To the President of the Congress
Passi September 7th 1778
I have the Honour to inclose to congress, all the News Papers, I have by me. Enough to shew that We have nothing very important here, at present.
The French and British Fleets are again at Sea and We hourly expect Intelligence of a Second Battle. But our Expectations from America are still more interesting and anxious, having nothing from thence, since the 3d of July, except what is contained in the English Gazette.
Events have probably already passed in America, altho not yet known in Europe, which will determine the great Question, whether We shall have a long War or a short one.
The Eyes of all Europe are fixed upon Spain, whose Armaments by Sea and Land are vastly expensive and extreamly formidable, but whose Designs are a profound, impenetrable secret. Time however will discover them.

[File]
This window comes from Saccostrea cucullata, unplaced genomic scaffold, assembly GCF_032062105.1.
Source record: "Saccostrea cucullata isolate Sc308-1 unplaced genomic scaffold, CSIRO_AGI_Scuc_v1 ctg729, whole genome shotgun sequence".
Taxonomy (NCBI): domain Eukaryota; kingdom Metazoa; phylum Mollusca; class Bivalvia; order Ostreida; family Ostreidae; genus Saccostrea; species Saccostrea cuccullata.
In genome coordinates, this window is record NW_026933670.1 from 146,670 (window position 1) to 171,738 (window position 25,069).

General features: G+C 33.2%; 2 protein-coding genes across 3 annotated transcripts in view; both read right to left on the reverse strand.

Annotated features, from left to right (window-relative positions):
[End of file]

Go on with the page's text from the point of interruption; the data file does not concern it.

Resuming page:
In the mean Time however, We have the Satisfaction to be sure they are not inimical to America. For this We have the Word of a King,1 Signified by his Ministers: a King who they say never broke his Word, but on the Contrary has given many Striking Proofs of a Sacred Regard to it. I have the Honour to be, with the Strongest sentiments of Esteem and Respect, sir your most obedient and most humble servant.
RC (PCC, No. 84, I, f. 13); docketed: “Letter from J. Adams Passy Septr. 7th. 1778 read March 9.”
1. That is, Louis XVI.